More first-time homebuyers took the plunge in May, helping catapult US sales of previously owned properties to their highest level since 2009.  Closings on existing houses rose 5.1% to a 5.35M annualized rate, the National Association of Realtors (NAR) said.  First-time buyers accounted for 32% of purchases, matching the highest share since Sep 2012.  Lower down-payment requirements from gov-sponsored enterprises, rising rents & a brighter employment picture are persuading more Americans to become homeowners.  The prospect of higher borrowing costs as the Federal Reserve considers raising rates may also be spurring fence-sitters to move forward, an additional boost to a housing market that’s been short on momentum.  Excluding Nov 2009, when demand was bolstered by the expiration of a federal first-time homebuyer tax credit, sales last month were the strongest in more than 8 years.  Demand accelerated in all 4 major regions & median prices rose at a slower pace.  Purchases of previously owned homes, which account for about 90% of the market, were projected to climb to a 5.26M compared to 5.09M in Apr, up from an originally reported 5.04M.  Easier credit is helping soothe the sting of rising property values.  The NAR said the median price of an existing home rose 7.9% from May 2014 to $228K.  Prices have been bolstered by lean housing inventory.  While the number of previously owned homes for sale rose 1.8% to 2.3M, at the current sales pace, it would take 5.1 months to sell those houses.  That’s down from 5.2 months at the end of Apr.  Before May, the housing industry had shown gradual gains in Q2 after a slump in Q1.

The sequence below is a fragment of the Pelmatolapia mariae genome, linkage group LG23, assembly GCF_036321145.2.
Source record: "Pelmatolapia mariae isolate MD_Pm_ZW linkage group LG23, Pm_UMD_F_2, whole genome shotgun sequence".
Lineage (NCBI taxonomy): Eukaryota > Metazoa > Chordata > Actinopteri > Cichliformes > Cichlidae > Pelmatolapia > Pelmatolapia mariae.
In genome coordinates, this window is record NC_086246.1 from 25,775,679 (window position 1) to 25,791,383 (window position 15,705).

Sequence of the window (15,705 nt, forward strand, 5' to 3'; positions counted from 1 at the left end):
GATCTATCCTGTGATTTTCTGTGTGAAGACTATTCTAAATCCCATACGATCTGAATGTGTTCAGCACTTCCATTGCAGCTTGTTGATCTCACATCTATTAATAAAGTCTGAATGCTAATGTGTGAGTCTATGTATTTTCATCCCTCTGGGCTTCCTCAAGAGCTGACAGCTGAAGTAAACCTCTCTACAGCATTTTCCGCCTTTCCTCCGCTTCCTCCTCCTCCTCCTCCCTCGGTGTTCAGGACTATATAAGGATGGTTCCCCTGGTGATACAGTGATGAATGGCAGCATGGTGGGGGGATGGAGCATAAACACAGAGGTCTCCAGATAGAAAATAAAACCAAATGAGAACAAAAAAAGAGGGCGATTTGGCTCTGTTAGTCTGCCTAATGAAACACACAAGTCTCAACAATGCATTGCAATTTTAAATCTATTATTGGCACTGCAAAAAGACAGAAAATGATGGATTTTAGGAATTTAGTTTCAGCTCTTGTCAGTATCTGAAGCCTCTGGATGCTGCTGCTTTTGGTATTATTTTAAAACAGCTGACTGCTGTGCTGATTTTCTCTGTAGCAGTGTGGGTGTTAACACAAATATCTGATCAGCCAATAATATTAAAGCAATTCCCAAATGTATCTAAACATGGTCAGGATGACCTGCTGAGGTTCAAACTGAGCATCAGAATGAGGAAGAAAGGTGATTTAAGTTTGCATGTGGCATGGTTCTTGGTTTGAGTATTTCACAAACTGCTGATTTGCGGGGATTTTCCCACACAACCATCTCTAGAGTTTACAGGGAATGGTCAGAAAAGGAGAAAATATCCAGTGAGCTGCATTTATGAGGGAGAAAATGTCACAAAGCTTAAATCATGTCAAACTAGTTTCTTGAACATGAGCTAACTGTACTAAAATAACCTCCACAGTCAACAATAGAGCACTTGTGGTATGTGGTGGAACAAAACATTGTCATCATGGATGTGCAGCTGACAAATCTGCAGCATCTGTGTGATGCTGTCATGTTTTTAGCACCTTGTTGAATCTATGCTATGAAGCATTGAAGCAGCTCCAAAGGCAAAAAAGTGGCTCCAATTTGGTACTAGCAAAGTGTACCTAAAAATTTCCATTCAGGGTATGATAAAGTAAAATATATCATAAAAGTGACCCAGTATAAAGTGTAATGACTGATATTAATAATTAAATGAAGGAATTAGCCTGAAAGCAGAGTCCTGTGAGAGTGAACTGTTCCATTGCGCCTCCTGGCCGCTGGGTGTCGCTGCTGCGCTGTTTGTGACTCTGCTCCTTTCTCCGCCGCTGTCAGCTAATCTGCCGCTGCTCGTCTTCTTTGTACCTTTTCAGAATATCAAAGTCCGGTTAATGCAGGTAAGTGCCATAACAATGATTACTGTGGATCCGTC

Sales of Existing U.S. Homes Rose in May

It could soon pay more to write lengthier books, if you are an author self-publishing on's Kindle ebook platform.  Starting next month, it will pay independent authors based on the number of pages read, rather than the number of times their book has been borrowed.  Amazon's Kindle Direct Publishing platform lets authors set list prices, decide rights & edit the book at any time.  Self-publishing has transformed what it means to be an author.  Simply uploading a document & adding a cover layout to it can turn anyone into a published writer on ebook platforms.  AMZN said the move would better align payout with the length of books & how much customers read.  "We're making this switch in response to great feedback we received from authors," Amazon said.  The company uses a complex method to determine payments for independent authors - payouts are based on a fund, the size of which is set by AMZN every month.  Under the new plan, authors will get a share of the fund proportionate to the number of pages read.  While independent authors have largely embraced the self-publishing platform, the company has in the past been involved in bitter fights with large publishers last year over pricing, reaching an end when they reached a multi-year agreement for e-book & print book sales in Nov.  The stock rose 1.37.  If you would like to learn more about AMZN, click on this link:

Amazon to pay self-published authors based on pages read (AMZN)

The euro biggies have come to some sort of agreement about increased austerity in Greece so the bailout money will not be called next week.  Of course, even if that test is passed, the party back home has to sign off & that looks to be dim.  The Greek gov was elected on a platform of "no more austerity."  Ahead of today's optimism, euro stocks soared on these vague hopes about refinancing the debt.  On the other side of the world, not so good.  The China stock market had a terrible time last week.  It almost tripled in the last 12 months & then dropped 13% last week on worries about overbought markets.  Even though there's a lot going on in global markets with ups & downs, the popular averages in the US are at or just under record highs.

Dow Jones Industrials